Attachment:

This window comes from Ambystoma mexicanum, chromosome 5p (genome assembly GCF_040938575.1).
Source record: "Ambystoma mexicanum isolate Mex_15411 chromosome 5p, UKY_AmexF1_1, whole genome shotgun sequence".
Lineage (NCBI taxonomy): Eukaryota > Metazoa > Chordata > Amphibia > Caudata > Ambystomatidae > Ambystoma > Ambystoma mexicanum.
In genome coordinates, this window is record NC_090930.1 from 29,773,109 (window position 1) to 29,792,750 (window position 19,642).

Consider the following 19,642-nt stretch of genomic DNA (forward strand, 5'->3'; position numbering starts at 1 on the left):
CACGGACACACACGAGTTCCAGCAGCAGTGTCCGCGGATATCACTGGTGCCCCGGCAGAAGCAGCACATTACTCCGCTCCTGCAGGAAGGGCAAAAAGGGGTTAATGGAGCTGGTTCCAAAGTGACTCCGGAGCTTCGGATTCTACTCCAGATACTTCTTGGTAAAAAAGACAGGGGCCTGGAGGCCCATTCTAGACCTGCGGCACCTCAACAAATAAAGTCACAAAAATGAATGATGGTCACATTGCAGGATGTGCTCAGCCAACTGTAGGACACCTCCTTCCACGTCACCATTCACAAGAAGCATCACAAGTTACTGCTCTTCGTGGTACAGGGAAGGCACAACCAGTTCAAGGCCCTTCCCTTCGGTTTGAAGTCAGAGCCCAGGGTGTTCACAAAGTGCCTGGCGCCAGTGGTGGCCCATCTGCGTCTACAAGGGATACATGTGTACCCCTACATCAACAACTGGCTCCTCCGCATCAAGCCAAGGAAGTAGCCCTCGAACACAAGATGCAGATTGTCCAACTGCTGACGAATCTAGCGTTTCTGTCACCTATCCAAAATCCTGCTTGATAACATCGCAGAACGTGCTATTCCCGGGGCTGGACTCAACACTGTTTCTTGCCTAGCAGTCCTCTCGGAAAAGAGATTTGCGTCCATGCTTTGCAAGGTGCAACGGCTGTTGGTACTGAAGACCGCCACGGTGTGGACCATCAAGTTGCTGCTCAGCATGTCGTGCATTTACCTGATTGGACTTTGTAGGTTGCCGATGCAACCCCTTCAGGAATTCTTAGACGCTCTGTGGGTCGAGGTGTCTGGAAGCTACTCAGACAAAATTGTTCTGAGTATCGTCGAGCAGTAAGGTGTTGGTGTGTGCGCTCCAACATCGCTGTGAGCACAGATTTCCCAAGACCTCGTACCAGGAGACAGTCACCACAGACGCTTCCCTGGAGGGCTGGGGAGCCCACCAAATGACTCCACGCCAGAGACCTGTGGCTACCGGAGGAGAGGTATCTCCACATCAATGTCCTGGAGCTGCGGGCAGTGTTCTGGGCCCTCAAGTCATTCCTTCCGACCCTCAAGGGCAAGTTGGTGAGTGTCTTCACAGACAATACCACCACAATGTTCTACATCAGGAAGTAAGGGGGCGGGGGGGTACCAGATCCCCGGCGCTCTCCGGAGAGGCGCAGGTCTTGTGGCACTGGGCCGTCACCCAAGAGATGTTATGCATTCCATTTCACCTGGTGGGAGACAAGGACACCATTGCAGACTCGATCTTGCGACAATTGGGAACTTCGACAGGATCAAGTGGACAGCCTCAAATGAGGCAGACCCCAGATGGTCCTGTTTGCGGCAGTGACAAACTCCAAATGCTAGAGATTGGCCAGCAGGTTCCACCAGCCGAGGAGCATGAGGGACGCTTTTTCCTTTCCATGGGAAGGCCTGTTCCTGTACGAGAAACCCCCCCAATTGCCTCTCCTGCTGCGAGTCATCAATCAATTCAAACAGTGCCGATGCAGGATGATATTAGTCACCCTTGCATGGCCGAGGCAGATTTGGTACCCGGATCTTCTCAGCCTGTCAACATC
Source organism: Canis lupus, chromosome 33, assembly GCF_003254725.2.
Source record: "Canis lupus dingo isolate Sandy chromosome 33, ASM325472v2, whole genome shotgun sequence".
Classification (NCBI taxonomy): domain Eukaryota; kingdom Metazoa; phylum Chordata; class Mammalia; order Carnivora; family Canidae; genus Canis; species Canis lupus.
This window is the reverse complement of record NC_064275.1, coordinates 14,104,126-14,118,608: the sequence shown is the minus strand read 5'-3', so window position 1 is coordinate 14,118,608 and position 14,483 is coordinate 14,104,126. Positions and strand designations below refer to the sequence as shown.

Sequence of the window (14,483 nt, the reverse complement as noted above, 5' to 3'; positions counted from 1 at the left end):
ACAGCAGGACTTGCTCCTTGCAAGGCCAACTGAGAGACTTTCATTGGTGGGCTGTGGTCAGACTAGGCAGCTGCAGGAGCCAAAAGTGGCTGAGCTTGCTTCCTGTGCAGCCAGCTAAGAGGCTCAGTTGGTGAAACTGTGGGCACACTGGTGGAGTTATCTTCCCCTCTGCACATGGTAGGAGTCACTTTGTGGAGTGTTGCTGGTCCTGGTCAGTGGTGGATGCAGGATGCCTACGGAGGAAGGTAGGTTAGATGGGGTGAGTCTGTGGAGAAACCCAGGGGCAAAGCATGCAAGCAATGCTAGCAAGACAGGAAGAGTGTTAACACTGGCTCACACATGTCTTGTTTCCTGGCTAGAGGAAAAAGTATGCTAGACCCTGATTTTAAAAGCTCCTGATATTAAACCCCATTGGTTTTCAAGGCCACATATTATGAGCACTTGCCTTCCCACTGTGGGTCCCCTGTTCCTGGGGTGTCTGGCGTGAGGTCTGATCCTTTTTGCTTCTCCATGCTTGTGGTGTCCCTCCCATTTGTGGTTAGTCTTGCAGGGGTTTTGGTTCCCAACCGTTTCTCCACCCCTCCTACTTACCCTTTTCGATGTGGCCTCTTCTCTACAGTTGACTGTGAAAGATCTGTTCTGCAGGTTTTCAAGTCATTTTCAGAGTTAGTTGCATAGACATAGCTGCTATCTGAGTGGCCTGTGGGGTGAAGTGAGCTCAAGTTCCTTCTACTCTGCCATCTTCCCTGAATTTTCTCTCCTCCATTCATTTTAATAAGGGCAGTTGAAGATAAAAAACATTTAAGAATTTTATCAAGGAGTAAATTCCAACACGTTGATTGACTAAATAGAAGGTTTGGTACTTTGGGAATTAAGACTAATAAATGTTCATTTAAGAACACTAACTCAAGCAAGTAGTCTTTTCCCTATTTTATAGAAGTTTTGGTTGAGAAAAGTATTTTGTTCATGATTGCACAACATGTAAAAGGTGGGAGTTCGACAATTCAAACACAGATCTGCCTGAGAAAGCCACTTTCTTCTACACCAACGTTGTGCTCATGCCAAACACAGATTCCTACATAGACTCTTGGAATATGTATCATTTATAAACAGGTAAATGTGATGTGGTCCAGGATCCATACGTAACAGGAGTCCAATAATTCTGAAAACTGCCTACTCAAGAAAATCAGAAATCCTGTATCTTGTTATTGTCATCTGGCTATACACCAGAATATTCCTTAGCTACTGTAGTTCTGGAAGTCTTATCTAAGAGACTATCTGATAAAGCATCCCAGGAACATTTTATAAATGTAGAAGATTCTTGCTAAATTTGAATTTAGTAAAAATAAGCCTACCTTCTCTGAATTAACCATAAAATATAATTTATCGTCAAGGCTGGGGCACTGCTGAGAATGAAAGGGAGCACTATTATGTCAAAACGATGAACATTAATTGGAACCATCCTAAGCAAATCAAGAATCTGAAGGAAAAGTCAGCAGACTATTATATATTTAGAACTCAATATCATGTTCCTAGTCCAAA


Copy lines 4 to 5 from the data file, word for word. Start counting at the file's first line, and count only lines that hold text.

In genome coordinates, this window is record NC_090930.1 from 29,773,109 (window position 1) to 29,792,750 (window position 19,642).

Consider the following 19,642-nt stretch of genomic DNA (forward strand, 5'->3'; position numbering starts at 1 on the left):